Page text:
The proposed merger between Central North and New England’s rugby bodies will not happen this year as planned after New England clubs rejected the proposed draw.
There was not enough time to set a new draw for the 2018 season, Central North Rugby Union president Tony Byrnes said.
However, Byrnes is hopeful the plan to have joint competitions will go ahead in 2019 after a new draw was proposed to clubs at the end of this season.
He said: “The joint venture hasn’t been abandoned. What’s happened is we just simply run out of time to be able to work up a draw that suited all the complexities and requirements of all the clubs.
“We’re dealing with 14 clubs, and three of those are university clubs. So it’s a bit of a challenge to work around all the special requirements and that sort of thing.”
Byrnes said it was decided on Wednesday to spend the coming year on trying to overcome the impasse, and introduce the merged entity in 2019. “Suspended but not forgotten,” he added.
He admitted that the process was not as “easy as we thought it would be”. “We’ve called a halt, I suppose, for this,” he said, “but we still will proceed with a joint-venture working group and we’ll continue to work on this throughout the season so that we go into the approach next time around better prepared, and look at better ways to be able to get an agreed draw.”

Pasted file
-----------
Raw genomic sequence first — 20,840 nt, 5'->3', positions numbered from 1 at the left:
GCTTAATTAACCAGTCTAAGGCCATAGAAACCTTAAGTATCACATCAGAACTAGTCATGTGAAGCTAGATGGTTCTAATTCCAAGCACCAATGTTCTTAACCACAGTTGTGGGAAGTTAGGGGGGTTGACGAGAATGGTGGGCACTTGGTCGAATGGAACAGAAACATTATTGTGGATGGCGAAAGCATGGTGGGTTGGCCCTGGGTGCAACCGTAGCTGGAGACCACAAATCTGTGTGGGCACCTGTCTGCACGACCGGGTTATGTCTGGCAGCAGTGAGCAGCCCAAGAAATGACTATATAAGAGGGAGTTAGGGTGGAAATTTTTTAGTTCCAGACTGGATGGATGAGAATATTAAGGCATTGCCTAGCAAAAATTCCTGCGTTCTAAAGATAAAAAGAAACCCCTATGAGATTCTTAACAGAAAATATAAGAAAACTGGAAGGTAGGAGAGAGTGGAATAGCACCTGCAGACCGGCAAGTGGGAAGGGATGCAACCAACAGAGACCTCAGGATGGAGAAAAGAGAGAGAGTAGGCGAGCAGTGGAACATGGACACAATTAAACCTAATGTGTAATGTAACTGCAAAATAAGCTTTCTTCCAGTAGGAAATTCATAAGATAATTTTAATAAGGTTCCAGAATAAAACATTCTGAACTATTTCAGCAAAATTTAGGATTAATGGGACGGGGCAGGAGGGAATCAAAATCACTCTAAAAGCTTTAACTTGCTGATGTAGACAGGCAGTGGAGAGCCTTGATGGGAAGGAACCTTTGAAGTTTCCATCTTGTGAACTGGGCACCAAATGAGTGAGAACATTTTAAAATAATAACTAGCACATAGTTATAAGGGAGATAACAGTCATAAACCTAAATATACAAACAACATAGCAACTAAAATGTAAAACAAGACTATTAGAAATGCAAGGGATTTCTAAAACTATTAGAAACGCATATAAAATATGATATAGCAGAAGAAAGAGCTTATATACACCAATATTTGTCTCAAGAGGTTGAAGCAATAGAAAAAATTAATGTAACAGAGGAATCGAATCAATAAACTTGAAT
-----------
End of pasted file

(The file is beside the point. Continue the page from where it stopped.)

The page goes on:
Byrnes said he was as “confident as I can be” that the merger would go ahead eventually, given that all the clubs backed the concept: “I’m as confident as I was when this all first started because I believe the commitment is still there across the board.”
In a related development, the NERU voted on Monday to accept the Tamworth Magpies’ application to become a member – thus ending the CNRU foundation club’s 59-year participation in the Central North zone.
Byrnes said the move was “disappointing” and the CNRU “wasn’t happy about it”. “But there’s nothing standing in the way, we can’t stand in the way, of what Tamworth Rugby Club would like to do,” he added.
Pirates president Stuart Prowse was not surprised to learn the merger had been put on hold, given the rejection of the draw. Central North clubs voted in favour of the draw.
He said: “I thought it was a long way to come back from that at this late stage … It’s pretty disappointing because it was so close. And I know most of the Central North clubs and most of the players were really looking forward to it, but I think it’s [the merger] inevitable.”
He added: “Maybe the breathing space of 12 months will give everyone the chance to sit down and nut out how they think it will work. It would have been good to get it up and running this year to give it a trial, but it’s not to be.”